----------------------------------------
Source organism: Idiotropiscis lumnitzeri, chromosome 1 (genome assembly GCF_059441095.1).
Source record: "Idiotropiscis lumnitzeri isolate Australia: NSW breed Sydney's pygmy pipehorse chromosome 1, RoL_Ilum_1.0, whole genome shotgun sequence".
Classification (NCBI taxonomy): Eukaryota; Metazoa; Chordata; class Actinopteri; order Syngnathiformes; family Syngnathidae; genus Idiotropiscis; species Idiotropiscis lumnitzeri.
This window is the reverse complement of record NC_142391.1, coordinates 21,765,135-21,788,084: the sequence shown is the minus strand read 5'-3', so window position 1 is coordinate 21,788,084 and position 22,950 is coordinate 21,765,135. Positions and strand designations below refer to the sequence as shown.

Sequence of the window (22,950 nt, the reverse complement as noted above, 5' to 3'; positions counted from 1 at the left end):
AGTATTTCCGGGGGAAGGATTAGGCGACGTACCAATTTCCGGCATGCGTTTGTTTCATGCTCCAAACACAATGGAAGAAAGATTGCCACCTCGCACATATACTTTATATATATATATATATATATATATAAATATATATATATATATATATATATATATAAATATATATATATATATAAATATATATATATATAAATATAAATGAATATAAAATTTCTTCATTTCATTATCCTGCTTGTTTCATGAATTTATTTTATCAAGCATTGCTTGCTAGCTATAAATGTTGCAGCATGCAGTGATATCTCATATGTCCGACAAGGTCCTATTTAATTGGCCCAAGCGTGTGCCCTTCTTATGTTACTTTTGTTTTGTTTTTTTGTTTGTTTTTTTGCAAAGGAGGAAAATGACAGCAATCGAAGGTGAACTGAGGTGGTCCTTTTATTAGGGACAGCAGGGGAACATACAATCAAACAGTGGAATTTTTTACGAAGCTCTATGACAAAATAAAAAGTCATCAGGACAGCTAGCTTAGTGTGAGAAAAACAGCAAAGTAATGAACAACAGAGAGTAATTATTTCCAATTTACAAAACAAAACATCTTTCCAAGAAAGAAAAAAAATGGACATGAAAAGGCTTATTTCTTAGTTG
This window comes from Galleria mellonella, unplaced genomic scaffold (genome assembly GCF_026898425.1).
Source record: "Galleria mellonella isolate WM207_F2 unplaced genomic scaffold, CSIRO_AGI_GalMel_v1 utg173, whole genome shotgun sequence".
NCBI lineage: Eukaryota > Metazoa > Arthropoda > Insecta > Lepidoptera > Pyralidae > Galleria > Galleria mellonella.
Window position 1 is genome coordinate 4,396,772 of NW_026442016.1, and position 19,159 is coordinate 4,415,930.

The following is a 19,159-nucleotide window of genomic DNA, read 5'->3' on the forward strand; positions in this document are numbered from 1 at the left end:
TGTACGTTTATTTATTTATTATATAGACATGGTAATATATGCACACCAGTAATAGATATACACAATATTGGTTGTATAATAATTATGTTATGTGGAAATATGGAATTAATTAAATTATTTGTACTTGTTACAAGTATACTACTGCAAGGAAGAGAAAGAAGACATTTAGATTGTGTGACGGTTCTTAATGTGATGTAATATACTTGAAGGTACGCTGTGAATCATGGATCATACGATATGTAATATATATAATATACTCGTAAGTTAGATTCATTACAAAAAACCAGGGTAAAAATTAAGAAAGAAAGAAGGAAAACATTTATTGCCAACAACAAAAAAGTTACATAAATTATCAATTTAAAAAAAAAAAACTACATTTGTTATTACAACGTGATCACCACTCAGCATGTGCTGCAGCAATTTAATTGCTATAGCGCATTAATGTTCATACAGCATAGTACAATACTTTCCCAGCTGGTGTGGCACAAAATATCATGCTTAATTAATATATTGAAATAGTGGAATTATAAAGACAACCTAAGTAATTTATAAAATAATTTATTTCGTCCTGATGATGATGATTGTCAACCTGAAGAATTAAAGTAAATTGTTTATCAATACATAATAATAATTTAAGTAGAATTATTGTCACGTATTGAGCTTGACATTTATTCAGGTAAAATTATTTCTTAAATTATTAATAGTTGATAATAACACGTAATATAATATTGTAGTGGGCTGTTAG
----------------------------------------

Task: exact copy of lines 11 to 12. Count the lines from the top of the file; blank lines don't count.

The following is a 19,159-nucleotide window of genomic DNA, read 5'->3' on the forward strand; positions in this document are numbered from 1 at the left end:
TGTACGTTTATTTATTTATTATATAGACATGGTAATATATGCACACCAGTAATAGATATACACAATATTGGTTGTATAATAATTATGTTATGTGGAAATATGGAATTAATTAAATTATTTGTACTTGTTACAAGTATACTACTGCAAGGAAGAGAAAGAAGACATTTAGATTGTGTGACGGTTCTTAATGTGATGTAATATACTTGAAGGTACGCTGTGAATCATGGATCATACGATATGTAATATATATAATATACTCGTAAGTTAGATTCATTACAAAAAACCAGGGTAAAAATTAAGAAAGAAAGAAGGAAAACATTTATTGCCAACAACAAAAAAGTTACATAAATTATCAATTTAAAAAAAAAAAACTACATTTGTTATTACAACGTGATCACCACTCAGCATGTGCTGCAGCAATTTAATTGCTATAGCGCATTAATGTTCATACAGCATAGTACAATACTTTCCCAGCTGGTGTGGCACAAAATATCATGCTTAATTAATATATTGAAATAGTGGAATTATAAAGACAACCTAAGTAATTTATAAAATAATTTATTTCGTCCTGATGATGATGATTGTCAACCTGAAGAATTAAAGTAAATTGTTTATCAATACATAATAATAATTTAAGTAGAATTATTGTCACGTATTGAGCTTGACATTTATTCAGGTAAAATTATTTCTTAAATTATTAATAGTTGATAATAACACGTAATATAATATTGTAGTGGGCTGTTAG